Ever since Nipplegate (the fiasco at the Super Bowl when Janet Jackson flashed a breast to a rather large TV audience), the TV networks have been a little apprehensive about violating FCC"decency standards." Well, today of all days, on the occasion of Veteran's Day, comes this report from the NY Daily News. Richard Huff tells us in his article,"Fear over 'Private' Parts," that, tonight,"a handful of ABC affiliates will not air Steven Spielberg's critically acclaimed war film"—"Saving Private Ryan."
The film is one of my favorite war films; fortunately, I live in New York City, where we, apparently, have no decency standards, so I won't have to deal with this censorial travesty. But Raymond Cole, president of ABC's affiliate in Des Moines, Iowa, remarks:"We regret that we are not able to broadcast a patriotic, artistic tribute to our fighting forces like 'Saving Private Ryan.'" Cole
cited concerns that the film would not meet the Federal Communications Commission's decency standards."Can a movie with an 'M' rating, however prestigious the production or poignant the subject matter, be shown before 10p.m.?" Cole asked."With the current FCC, we just don't know." ... Station managers are concerned that the FCC, which has stepped up its indecency investigations after Janet Jackson's breast was bared during the Feb. 1 Super Bowl, will go after"Saving Private Ryan," as well.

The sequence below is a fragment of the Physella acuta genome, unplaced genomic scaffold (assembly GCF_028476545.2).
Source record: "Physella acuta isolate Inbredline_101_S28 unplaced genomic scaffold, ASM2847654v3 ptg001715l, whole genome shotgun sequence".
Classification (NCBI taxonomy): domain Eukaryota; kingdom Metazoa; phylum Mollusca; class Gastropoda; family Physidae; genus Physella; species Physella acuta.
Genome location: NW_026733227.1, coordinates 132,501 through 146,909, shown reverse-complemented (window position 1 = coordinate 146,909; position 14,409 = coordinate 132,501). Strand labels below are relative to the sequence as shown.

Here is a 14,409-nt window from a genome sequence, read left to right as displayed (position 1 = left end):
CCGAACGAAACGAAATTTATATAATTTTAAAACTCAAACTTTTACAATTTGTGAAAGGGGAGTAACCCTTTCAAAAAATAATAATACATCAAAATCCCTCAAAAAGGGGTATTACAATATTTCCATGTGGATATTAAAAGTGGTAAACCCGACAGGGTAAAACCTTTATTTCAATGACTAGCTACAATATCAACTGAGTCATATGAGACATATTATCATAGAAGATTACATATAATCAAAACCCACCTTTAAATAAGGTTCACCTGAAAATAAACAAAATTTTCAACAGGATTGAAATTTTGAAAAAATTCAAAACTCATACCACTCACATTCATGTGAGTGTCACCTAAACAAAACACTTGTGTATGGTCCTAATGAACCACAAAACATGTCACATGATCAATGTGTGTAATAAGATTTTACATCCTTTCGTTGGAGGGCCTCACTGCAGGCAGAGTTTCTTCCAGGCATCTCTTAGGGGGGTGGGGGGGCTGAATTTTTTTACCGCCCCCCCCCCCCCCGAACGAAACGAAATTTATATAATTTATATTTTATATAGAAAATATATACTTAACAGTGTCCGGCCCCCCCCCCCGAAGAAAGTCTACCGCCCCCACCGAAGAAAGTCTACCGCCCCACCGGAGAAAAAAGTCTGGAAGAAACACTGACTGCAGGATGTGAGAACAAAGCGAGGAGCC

Since the movie has"many intense battle scenes" (that opening sequence is, in my view, one of the most harrowing battle sequences ever filmed), and much frank language, all the viewer warnings in the world won't quell the anxieties of some of the affiliates in this post-Nipplegate atmosphere. Initially, back in June 2002, the FCC"found no problems" with the film; but that was a different time, even if it had come just a few months after John Ashcroft spent $8,000 in taxpayer funds to cover the breasts of the Statue of Justice.
The Parents Television Council assures us that it won't file a complaint against the"Ryan" telecast, but ABC is still going to double"the number of on-air warnings about the movie's content"—in those markets where the film is actually shown.
I have only one response to all this: FUBAR.